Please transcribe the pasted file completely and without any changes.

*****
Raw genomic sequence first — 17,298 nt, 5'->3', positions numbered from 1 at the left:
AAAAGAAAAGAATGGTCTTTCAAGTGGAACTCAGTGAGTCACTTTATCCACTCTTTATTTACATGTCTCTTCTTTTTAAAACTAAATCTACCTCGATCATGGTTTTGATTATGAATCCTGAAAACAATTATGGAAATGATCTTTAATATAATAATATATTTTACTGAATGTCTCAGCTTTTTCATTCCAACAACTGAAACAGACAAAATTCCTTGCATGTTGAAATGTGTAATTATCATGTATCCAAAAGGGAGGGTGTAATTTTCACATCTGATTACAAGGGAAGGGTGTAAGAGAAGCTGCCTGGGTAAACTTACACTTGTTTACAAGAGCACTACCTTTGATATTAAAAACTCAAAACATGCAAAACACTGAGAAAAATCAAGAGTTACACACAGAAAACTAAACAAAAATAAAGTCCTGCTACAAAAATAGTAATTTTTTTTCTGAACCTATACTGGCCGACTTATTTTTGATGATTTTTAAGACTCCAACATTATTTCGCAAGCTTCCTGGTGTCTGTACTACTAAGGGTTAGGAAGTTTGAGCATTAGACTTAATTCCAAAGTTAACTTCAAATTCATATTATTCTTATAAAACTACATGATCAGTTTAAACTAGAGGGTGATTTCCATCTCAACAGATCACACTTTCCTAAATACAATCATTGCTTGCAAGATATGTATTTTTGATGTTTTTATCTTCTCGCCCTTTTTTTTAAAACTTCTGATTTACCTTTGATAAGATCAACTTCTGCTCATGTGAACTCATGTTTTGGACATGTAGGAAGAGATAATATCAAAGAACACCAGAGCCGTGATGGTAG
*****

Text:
Raw genomic sequence first — 17,298 nt, 5'->3', positions numbered from 1 at the left:
AAAAGAAAAGAATGGTCTTTCAAGTGGAACTCAGTGAGTCACTTTATCCACTCTTTATTTACATGTCTCTTCTTTTTAAAACTAAATCTACCTCGATCATGGTTTTGATTATGAATCCTGAAAACAATTATGGAAATGATCTTTAATATAATAATATATTTTACTGAATGTCTCAGCTTTTTCATTCCAACAACTGAAACAGACAAAATTCCTTGCATGTTGAAATGTGTAATTATCATGTATCCAAAAGGGAGGGTGTAATTTTCACATCTGATTACAAGGGAAGGGTGTAAGAGAAGCTGCCTGGGTAAACTTACACTTGTTTACAAGAGCACTACCTTTGATATTAAAAACTCAAAACATGCAAAACACTGAGAAAAATCAAGAGTTACACACAGAAAACTAAACAAAAATAAAGTCCTGCTACAAAAATAGTAATTTTTTTTCTGAACCTATACTGGCCGACTTATTTTTGATGATTTTTAAGACTCCAACATTATTTCGCAAGCTTCCTGGTGTCTGTACTACTAAGGGTTAGGAAGTTTGAGCATTAGACTTAATTCCAAAGTTAACTTCAAATTCATATTATTCTTATAAAACTACATGATCAGTTTAAACTAGAGGGTGATTTCCATCTCAACAGATCACACTTTCCTAAATACAATCATTGCTTGCAAGATATGTATTTTTGATGTTTTTATCTTCTCGCCCTTTTTTTTAAAACTTCTGATTTACCTTTGATAAGATCAACTTCTGCTCATGTGAACTCATGTTTTGGACATGTAGGAAGAGATAATATCAAAGAACACCAGAGCCGTGATGGTAG